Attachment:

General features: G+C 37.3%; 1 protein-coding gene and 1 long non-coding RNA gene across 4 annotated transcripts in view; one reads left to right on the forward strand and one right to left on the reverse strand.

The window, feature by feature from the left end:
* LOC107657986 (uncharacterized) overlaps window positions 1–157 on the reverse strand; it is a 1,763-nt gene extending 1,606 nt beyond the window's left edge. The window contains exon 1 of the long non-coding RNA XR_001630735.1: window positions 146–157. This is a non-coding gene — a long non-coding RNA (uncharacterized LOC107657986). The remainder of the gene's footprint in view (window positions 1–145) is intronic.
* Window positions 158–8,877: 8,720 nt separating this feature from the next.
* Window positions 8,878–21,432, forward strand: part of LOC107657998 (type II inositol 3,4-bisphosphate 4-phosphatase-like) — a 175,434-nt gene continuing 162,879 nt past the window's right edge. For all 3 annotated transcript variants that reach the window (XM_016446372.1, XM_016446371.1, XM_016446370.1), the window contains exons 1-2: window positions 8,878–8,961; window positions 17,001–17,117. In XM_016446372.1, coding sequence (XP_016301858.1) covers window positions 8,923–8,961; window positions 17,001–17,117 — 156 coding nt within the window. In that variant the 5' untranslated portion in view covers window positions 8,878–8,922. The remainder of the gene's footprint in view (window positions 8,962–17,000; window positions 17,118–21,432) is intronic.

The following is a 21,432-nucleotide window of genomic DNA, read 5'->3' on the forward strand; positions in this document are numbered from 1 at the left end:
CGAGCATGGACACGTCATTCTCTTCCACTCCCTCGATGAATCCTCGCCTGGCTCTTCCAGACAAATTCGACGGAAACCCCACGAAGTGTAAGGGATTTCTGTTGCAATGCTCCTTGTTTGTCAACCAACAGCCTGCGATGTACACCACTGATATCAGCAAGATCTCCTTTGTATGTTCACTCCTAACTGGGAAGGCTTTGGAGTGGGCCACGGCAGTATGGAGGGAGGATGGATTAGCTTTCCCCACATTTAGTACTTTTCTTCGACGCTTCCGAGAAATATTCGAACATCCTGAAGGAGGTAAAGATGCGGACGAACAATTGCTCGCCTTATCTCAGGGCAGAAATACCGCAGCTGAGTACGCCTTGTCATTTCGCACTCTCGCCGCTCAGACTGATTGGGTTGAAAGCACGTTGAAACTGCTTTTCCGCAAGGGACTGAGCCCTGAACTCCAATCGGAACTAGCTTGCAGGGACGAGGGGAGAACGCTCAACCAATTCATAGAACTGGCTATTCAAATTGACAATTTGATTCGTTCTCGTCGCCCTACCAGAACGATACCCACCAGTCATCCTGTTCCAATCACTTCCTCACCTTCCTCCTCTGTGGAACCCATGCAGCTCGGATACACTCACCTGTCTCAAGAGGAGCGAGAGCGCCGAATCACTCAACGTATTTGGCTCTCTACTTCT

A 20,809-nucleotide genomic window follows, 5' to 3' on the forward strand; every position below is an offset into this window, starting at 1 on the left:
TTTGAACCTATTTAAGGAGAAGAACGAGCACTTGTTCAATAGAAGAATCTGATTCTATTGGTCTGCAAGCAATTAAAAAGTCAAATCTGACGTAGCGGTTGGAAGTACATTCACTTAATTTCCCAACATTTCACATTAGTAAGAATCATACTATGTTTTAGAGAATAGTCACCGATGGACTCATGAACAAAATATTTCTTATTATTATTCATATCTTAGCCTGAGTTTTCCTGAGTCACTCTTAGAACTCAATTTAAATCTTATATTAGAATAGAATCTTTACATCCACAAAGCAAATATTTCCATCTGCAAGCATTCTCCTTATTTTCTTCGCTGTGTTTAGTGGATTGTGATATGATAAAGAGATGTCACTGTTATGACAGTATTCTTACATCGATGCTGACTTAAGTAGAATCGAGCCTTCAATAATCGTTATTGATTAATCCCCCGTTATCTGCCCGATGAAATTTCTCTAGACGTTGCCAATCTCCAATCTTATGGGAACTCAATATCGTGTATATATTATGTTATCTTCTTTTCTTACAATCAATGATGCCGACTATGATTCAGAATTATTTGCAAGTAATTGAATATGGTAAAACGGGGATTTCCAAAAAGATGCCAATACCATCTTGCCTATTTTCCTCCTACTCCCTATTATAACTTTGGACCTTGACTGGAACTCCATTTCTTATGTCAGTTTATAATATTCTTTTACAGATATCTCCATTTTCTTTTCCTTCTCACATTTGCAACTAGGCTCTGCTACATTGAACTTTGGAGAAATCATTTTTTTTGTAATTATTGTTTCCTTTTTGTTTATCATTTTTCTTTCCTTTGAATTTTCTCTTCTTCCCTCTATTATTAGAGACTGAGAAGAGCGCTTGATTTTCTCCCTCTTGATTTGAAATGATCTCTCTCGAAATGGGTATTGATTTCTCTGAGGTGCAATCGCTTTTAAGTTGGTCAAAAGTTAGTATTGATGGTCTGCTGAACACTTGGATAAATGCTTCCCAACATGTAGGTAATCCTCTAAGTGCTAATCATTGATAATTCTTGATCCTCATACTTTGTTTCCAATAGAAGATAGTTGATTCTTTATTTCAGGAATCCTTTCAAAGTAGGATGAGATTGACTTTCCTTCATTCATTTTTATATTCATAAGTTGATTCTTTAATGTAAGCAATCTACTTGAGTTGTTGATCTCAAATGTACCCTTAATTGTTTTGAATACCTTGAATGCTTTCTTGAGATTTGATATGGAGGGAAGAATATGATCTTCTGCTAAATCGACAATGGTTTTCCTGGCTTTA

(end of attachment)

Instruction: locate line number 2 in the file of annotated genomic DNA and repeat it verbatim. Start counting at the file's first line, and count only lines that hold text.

The window, feature by feature from the left end: